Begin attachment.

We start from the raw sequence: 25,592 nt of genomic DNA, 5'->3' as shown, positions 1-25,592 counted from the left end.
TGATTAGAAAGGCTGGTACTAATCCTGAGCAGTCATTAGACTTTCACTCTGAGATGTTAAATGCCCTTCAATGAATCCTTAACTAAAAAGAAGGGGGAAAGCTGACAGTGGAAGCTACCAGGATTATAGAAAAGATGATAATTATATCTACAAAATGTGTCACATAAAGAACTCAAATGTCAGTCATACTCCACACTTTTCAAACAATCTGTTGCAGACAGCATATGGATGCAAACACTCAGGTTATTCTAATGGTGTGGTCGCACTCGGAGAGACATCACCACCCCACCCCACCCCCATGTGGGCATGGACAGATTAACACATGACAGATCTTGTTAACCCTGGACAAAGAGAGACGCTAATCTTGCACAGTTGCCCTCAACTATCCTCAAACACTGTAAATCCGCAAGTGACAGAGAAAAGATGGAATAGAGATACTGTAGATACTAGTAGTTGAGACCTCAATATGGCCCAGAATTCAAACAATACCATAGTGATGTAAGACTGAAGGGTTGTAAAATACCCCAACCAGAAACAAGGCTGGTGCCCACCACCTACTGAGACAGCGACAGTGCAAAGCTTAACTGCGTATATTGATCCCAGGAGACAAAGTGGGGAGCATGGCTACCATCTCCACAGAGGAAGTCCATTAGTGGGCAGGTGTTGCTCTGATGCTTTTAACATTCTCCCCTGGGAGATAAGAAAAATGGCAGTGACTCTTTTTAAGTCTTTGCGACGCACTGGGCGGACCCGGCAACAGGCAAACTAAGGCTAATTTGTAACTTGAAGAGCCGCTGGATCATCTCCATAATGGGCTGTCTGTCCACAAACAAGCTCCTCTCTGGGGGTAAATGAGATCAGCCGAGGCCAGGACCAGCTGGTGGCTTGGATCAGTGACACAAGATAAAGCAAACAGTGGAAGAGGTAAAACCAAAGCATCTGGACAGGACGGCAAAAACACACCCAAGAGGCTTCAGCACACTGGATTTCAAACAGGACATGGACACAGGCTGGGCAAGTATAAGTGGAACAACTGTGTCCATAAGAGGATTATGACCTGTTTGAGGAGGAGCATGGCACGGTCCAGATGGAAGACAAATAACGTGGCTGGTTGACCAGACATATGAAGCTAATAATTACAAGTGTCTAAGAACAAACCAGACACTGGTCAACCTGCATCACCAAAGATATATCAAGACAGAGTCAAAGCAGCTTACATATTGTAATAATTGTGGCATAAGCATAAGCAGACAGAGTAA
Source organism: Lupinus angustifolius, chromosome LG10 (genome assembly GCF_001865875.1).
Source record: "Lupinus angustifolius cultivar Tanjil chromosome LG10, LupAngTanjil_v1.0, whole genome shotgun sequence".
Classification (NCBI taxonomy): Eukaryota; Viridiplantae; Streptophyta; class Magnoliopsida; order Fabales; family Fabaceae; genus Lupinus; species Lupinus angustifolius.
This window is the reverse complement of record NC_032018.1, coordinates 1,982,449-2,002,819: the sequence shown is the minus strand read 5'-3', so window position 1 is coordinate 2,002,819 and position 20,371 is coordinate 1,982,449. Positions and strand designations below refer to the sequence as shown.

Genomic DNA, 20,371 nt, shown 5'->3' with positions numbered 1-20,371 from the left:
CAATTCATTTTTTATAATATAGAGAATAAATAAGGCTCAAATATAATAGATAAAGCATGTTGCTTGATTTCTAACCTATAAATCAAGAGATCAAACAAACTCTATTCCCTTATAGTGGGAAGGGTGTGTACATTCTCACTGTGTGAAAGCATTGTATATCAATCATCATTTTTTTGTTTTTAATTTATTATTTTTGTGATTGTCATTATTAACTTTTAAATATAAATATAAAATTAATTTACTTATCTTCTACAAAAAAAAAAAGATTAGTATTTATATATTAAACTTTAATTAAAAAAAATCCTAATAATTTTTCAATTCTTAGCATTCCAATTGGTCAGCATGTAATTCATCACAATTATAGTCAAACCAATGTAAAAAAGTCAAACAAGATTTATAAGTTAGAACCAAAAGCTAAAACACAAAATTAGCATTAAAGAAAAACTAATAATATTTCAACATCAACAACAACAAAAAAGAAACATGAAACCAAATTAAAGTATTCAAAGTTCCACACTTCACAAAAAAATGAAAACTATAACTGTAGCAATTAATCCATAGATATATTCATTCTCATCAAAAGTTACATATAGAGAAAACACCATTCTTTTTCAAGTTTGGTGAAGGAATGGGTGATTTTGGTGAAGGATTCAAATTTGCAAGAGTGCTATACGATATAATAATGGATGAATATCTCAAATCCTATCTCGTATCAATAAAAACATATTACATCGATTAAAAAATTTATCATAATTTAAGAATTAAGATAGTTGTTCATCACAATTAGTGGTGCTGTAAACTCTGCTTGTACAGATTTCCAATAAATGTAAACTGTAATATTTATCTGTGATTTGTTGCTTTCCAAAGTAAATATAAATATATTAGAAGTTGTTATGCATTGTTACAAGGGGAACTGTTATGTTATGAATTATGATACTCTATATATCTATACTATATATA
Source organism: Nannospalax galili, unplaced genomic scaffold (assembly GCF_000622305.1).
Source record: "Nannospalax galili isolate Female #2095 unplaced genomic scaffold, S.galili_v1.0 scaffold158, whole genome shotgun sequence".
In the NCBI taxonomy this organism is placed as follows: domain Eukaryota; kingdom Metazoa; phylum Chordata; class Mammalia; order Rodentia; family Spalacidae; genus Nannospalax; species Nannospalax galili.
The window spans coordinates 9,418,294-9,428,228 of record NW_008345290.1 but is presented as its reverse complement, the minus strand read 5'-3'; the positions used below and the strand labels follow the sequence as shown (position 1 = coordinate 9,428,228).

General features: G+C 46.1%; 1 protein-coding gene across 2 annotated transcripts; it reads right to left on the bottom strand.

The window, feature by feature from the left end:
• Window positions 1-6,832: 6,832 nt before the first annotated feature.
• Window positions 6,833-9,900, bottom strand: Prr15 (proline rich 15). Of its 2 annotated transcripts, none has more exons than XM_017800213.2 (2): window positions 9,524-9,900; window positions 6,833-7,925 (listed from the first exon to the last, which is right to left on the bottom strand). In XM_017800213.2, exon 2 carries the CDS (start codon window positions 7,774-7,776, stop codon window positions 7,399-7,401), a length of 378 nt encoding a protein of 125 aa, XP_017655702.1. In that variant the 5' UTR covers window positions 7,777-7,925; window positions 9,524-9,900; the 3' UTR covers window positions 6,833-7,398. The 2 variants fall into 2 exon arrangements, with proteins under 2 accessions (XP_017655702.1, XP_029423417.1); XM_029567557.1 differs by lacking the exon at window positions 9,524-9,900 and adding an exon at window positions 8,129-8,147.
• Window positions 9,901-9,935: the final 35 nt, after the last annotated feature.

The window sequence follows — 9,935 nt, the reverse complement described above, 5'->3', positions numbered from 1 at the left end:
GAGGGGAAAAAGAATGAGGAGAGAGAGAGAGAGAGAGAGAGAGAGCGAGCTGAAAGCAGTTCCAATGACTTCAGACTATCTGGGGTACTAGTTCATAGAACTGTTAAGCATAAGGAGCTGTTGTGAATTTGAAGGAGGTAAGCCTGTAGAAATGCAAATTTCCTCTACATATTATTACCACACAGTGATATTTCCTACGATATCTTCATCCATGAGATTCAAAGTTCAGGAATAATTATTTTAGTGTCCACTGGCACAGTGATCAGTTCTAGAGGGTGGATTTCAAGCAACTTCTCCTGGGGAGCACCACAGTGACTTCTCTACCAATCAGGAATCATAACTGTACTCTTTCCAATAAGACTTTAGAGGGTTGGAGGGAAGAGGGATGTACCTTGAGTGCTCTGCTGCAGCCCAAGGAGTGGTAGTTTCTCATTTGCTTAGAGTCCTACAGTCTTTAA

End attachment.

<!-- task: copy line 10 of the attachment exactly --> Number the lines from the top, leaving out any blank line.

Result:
Source record: "Nannospalax galili isolate Female #2095 unplaced genomic scaffold, S.galili_v1.0 scaffold158, whole genome shotgun sequence".